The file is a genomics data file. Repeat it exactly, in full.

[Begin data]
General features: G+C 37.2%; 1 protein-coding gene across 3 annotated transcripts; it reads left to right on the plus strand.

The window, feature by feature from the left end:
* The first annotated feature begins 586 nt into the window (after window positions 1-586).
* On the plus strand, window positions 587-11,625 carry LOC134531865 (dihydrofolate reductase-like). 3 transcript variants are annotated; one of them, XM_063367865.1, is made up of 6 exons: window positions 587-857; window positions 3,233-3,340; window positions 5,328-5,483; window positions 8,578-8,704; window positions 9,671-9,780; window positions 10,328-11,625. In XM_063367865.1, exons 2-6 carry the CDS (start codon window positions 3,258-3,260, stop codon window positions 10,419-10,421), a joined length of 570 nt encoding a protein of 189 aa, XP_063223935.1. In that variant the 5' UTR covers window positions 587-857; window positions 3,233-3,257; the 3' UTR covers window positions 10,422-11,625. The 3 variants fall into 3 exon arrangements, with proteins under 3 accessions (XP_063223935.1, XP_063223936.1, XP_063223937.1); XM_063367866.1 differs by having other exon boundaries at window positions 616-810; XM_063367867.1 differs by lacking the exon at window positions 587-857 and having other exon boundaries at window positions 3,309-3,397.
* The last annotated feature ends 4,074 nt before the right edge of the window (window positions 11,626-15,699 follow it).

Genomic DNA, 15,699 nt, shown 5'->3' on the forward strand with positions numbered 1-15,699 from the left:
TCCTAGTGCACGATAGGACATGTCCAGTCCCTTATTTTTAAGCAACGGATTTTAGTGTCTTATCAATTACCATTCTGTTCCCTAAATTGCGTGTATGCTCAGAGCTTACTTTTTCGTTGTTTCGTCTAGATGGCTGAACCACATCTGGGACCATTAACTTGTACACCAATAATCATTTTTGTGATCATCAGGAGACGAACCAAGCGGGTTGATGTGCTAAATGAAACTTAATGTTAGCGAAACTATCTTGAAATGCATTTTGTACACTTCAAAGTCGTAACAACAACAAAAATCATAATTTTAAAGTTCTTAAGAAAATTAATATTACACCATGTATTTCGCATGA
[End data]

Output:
General features: G+C 37.2%; 1 protein-coding gene across 3 annotated transcripts; it reads left to right on the plus strand.

The window, feature by feature from the left end:
* The first annotated feature begins 586 nt into the window (after window positions 1-586).
* On the plus strand, window positions 587-11,625 carry LOC134531865 (dihydrofolate reductase-like). 3 transcript variants are annotated; one of them, XM_063367865.1, is made up of 6 exons: window positions 587-857; window positions 3,233-3,340; window positions 5,328-5,483; window positions 8,578-8,704; window positions 9,671-9,780; window positions 10,328-11,625. In XM_063367865.1, exons 2-6 carry the CDS (start codon window positions 3,258-3,260, stop codon window positions 10,419-10,421), a joined length of 570 nt encoding a protein of 189 aa, XP_063223935.1. In that variant the 5' UTR covers window positions 587-857; window positions 3,233-3,257; the 3' UTR covers window positions 10,422-11,625. The 3 variants fall into 3 exon arrangements, with proteins under 3 accessions (XP_063223935.1, XP_063223936.1, XP_063223937.1); XM_063367866.1 differs by having other exon boundaries at window positions 616-810; XM_063367867.1 differs by lacking the exon at window positions 587-857 and having other exon boundaries at window positions 3,309-3,397.
* The last annotated feature ends 4,074 nt before the right edge of the window (window positions 11,626-15,699 follow it).

Genomic DNA, 15,699 nt, shown 5'->3' on the forward strand with positions numbered 1-15,699 from the left:
TCCTAGTGCACGATAGGACATGTCCAGTCCCTTATTTTTAAGCAACGGATTTTAGTGTCTTATCAATTACCATTCTGTTCCCTAAATTGCGTGTATGCTCAGAGCTTACTTTTTCGTTGTTTCGTCTAGATGGCTGAACCACATCTGGGACCATTAACTTGTACACCAATAATCATTTTTGTGATCATCAGGAGACGAACCAAGCGGGTTGATGTGCTAAATGAAACTTAATGTTAGCGAAACTATCTTGAAATGCATTTTGTACACTTCAAAGTCGTAACAACAACAAAAATCATAATTTTAAAGTTCTTAAGAAAATTAATATTACACCATGTATTTCGCATGA